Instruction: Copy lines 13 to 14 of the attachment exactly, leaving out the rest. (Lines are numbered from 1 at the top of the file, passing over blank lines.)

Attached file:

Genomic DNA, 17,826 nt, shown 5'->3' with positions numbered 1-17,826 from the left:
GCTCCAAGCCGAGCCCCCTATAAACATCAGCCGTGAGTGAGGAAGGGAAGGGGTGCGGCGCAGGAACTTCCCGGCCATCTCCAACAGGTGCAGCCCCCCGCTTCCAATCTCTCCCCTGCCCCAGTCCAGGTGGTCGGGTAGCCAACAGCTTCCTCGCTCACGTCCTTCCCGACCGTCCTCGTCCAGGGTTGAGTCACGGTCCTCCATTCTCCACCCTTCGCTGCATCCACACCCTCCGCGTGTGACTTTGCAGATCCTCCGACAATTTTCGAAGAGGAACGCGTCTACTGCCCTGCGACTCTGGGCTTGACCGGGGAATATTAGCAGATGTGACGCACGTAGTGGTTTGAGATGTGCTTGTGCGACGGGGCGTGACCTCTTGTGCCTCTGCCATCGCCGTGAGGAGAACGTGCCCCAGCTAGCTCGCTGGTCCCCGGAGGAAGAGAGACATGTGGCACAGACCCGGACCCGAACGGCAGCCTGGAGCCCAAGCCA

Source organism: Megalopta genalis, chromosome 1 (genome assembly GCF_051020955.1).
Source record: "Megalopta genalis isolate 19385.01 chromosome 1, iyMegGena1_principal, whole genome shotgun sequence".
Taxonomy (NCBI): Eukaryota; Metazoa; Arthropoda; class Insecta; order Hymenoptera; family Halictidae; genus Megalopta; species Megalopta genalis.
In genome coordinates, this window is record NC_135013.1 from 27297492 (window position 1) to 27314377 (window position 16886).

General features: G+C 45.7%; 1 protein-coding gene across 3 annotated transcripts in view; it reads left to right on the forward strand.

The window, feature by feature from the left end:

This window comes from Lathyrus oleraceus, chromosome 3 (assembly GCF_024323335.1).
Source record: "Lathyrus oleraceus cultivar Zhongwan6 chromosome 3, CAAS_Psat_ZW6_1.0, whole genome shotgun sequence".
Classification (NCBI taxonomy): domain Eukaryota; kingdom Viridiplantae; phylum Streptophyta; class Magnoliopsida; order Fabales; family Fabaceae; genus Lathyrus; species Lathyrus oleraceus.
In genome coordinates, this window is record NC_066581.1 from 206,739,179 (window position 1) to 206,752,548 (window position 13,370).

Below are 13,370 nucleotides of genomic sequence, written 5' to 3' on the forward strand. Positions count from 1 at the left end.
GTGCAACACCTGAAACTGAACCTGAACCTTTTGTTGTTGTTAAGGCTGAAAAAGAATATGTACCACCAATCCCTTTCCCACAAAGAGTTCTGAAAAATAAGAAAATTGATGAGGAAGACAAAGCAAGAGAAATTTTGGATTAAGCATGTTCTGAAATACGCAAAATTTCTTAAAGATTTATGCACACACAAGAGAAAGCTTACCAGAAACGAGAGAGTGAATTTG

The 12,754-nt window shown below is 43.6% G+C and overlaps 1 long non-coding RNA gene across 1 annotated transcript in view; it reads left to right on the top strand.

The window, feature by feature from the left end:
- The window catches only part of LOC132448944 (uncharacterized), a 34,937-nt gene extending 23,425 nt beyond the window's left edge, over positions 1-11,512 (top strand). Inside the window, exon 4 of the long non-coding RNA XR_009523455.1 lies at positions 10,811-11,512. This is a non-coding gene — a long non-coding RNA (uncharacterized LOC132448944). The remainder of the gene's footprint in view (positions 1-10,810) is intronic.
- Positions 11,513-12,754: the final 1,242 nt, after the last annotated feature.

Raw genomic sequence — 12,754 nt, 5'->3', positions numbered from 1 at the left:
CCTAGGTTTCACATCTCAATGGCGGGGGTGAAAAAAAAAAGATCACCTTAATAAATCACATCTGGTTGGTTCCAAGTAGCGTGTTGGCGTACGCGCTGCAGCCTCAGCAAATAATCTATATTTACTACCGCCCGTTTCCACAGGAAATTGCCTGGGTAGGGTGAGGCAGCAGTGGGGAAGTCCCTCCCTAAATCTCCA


Below are 13,370 nucleotides of genomic sequence, written 5' to 3' on the forward strand. Positions count from 1 at the left end.
GTGCAACACCTGAAACTGAACCTGAACCTTTTGTTGTTGTTAAGGCTGAAAAAGAATATGTACCACCAATCCCTTTCCCACAAAGAGTTCTGAAAAATAAGAAAATTGATGAGGAAGACAAAGCAAGAGAAATTTTGGATTAAGCATGTTCTGAAATACGCAAAATTTCTTAAAGATTTATGCACACACAAGAGAAAGCTTACCAGAAACGAGAGAGTGAATTTG